“So long as the world moves along accustomed paths,” wrote Rav Kook, the first Chief Rabbi of Palestine, “so long as there are no wild catastrophes, we can find sufficient substance for our lives by contemplating surface events, theories and movements of society. We can acquire our inner richness from this external kind of ‘property.’ But this is not the case when life encounters fiery forces of evil and chaos. Then the revealed world begins to totter.”
We are enjoined to cultivate a deeper font of inspiration and meaning when faced with as Kook called them, “the fiery forces of chaos and evil.” Whether that expresses itself in renewed commitment to ritual and prayer, or to belief in God, or in different choices in what one does with ones money and time, or in an altered way of being, others who have suffered and faced terror have responded with profound depth of insight and powerful expressions of connection to life in its fullest and richest. We, most of whose lives have been so much less traumatic by comparison, can only stand somewhat silently and humbly and struggle to understand how to make our lives worthy of their thoughts and of the examples of their lives.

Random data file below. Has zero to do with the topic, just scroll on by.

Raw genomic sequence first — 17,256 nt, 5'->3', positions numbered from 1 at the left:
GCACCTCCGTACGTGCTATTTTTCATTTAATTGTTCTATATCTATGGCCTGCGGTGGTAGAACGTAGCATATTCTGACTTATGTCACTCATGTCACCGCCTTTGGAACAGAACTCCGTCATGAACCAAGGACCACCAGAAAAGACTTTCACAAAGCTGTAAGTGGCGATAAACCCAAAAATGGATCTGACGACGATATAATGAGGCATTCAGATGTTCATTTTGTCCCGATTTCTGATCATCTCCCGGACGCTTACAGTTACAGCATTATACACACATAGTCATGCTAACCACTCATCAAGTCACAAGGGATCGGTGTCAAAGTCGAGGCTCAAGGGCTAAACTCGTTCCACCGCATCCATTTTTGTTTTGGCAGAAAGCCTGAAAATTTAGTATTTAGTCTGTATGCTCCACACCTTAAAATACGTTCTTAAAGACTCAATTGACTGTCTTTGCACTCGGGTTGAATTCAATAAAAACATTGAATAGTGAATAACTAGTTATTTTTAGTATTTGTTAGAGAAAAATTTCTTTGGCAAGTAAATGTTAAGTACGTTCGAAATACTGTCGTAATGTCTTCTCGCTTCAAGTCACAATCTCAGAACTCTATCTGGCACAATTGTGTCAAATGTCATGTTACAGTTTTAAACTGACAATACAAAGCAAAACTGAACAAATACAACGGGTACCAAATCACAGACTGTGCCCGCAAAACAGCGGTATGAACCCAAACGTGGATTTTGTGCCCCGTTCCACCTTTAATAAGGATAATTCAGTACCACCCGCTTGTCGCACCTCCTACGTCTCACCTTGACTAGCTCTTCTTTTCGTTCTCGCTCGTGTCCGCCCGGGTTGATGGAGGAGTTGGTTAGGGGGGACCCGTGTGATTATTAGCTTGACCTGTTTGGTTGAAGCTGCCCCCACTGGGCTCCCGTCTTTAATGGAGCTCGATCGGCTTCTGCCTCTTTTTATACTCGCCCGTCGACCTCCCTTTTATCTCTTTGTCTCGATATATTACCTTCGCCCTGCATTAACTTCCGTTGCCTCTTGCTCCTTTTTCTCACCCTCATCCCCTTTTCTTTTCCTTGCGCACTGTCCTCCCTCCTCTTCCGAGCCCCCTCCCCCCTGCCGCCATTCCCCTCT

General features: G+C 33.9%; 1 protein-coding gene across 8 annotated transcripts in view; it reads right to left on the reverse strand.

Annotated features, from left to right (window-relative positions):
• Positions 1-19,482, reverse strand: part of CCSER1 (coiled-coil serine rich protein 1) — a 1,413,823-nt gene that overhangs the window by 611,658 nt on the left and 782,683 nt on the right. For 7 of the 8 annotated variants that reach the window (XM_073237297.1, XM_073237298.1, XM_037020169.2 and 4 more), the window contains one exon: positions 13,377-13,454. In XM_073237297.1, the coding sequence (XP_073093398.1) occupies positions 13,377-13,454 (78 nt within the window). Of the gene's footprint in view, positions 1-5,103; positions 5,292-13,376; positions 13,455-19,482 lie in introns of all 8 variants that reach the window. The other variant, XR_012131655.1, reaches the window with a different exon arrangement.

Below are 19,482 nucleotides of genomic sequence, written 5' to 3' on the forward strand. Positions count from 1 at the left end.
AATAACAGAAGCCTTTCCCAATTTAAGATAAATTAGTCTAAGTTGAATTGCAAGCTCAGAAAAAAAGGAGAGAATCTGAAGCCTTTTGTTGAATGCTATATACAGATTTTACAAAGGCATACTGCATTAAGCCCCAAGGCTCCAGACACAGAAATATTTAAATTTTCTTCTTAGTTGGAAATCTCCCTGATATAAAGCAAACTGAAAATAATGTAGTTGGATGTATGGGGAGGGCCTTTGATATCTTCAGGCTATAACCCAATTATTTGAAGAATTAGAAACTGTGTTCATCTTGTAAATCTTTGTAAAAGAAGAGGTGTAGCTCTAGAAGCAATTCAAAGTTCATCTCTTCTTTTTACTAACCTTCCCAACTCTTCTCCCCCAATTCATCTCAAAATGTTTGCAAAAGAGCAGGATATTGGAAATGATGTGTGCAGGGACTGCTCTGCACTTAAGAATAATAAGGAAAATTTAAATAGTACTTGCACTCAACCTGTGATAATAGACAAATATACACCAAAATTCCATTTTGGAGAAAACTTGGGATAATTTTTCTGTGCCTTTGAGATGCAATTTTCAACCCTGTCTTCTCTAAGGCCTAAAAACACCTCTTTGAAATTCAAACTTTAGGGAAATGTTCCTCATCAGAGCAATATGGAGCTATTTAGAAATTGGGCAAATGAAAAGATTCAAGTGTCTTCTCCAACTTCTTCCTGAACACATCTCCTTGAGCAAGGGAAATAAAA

Can we learn in our dread and fear to stand with others who suffer, and work to make the world safe for all. And can we find in life meaning beyond our “surface existence” and work on cultivating the life of the spirit at least as much as we cultivate our material lives. The God, the world and all of her inhabitants desperately need us to say yes to both.
Elul is a month given to us to reflect and prepare for the High Holy Days of Rosh Hashanah and Yom Kippur. It is a month where we try to take account of our lives, so that we might make the most of this powerful time of renewal, regeneration, fresh starts and healing.
This year our daily Elul Thoughts are taken from ‘Terror, Trauma and Tragedy’, edited by Rabbi Dr Jonathan Romain and Rabbi David Mitchell. Each is a short extract of a larger piece designed to help us find meaning, comfort or perhaps more questions in the aftermath of horrific events, which have seemed all too frequent this year. The horror of such atrocities can leave us in confusion, depression and fear. As we move into a new year we hope these pieces might variously offer some solace, be a tool of self-reflection, and encourage us to continue working for a better world.